In literature, we conceive of almost everything through metaphor. Metonymy is a derivative of metaphor as it is a type of figurative language. It is a figure of speech where the name of an idea or thing is substituted for another name that the original name is closely associated with. Often, the name that substitutes is related or a part of the original thing. For example, when a news anchor announces “Trouble on Wall Street today,” he is referring to the stock market, not the actual street. “Wall Street” is another name for the American stock market. In literature, authors will often use metonymy in different and unexpected ways. Some of the more famous examples of metonymy have become a part of everyday speech.
In William Shakespeare’s “Julius Caesar,” Antony declares, “Friends, Romans, Countrymen, lend me your ears.” Readers cannot read the phrase “lend me your ears” literally, as Antony is not expecting his listeners to physically hand over their ears. This makes the statement metaphorical. It is also an example of metonymy because “ears” represents the idea of listening. Ears and very closely related to hearing and listening, so “lend me your ears” is simply a substitute, or another way of saying, “listen.” This phrase was so popular that it has become a regular part of everyday speech in the English language.
“Out, Out” by Robert Frost
Frost’s poem “Out, Out” narrates the gory incident of a boy losing his hand, and subsequently his life, in a wood-chopping accident. The speaker of the poem writes that life is spilling out of the boy. “Life” can not physically “spill out” of a person, blood does. Frost plays with the connection between “life” and “blood,” even though it is clearly blood that the boy is losing, as an extreme loss of blood leads to a loss of life. The speaker’s choice of the word “life” allows for a less explicit and more meaningful description of the event.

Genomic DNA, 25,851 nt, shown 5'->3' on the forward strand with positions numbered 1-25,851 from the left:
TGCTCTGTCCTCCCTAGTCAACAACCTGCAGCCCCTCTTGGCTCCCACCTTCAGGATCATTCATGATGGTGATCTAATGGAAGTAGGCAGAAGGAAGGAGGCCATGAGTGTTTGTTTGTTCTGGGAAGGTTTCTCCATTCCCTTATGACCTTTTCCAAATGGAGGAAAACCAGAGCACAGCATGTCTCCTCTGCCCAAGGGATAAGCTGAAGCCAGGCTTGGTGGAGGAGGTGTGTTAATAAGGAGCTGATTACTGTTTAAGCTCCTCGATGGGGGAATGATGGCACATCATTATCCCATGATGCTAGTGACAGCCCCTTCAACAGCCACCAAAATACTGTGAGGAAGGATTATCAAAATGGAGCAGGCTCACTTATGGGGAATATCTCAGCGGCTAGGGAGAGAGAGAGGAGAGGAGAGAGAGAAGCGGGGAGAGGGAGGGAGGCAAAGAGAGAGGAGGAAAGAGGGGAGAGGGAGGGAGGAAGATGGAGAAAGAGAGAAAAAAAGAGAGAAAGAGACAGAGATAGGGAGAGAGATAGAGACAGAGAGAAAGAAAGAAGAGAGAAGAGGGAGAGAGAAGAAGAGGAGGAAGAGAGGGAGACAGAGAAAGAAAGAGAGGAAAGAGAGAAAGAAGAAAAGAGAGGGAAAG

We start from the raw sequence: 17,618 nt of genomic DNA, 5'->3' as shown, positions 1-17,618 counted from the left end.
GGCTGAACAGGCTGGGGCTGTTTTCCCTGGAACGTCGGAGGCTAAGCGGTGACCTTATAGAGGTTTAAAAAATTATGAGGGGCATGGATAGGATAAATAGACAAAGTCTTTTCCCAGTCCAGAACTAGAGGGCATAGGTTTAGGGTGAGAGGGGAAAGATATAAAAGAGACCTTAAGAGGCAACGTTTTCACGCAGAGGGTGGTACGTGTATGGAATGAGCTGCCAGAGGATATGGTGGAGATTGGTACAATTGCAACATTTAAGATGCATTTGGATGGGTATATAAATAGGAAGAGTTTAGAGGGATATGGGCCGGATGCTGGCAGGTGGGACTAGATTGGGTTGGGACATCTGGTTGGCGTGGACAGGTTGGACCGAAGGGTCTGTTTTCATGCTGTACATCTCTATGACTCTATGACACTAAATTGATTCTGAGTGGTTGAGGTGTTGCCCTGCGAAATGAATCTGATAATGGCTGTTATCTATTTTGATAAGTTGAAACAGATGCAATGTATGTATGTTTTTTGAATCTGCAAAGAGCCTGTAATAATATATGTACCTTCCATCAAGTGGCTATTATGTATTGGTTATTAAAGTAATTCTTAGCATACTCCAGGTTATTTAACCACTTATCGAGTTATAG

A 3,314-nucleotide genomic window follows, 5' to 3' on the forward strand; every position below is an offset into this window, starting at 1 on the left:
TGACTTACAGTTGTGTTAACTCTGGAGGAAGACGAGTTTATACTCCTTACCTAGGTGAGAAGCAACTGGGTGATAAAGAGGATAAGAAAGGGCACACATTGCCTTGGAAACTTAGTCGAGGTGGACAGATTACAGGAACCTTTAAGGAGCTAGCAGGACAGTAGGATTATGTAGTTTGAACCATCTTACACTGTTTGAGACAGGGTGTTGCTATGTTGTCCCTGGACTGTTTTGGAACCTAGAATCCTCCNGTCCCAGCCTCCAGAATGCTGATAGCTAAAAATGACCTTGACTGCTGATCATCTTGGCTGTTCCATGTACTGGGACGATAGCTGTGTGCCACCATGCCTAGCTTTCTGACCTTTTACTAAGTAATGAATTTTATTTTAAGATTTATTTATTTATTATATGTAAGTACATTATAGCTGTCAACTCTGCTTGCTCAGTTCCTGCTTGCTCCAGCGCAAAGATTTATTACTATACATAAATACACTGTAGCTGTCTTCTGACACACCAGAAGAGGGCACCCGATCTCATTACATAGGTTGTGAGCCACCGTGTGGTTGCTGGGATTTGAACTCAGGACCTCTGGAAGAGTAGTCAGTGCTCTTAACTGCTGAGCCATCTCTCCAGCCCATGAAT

The Bible contains many figures of speech and examples of metonymy. Chapter three verse 19 of Genesis reads, “By the sweat of your brow, you will eat your food,” using metonymy illustrate how difficult obtaining food will be, for it will now requires sweat. People do not literally obtain food by sweating: sweat is another word for laboring. In this example, God offers Adam and Eve a vivid picture of the consequence for their actions. The use of metonymy emphasizes the extreme nature of their punishment.
Gone With the Wind
Scarlett O’Hara pouts to the Tarleton twins in “Gone With the Wind”: “I’m mighty glad Georgia waited till after Christmas before it seceded or it would have ruined the Christmas parties.” By “Georgia,” Scarlett refers to everything that makes up a state: politicians, generals, citizens -- the state itself is not seceding. Using a country’s name to refer to the whole nation, or just the government, is common in politics.
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- Metaphors We Live By; George Lakoff and Mark Johnson
- SIL International: What is metonymy?
- University of North Carolina at Pembroke: Glossary of Literary Terms
- Photos.com/Photos.com/Getty Images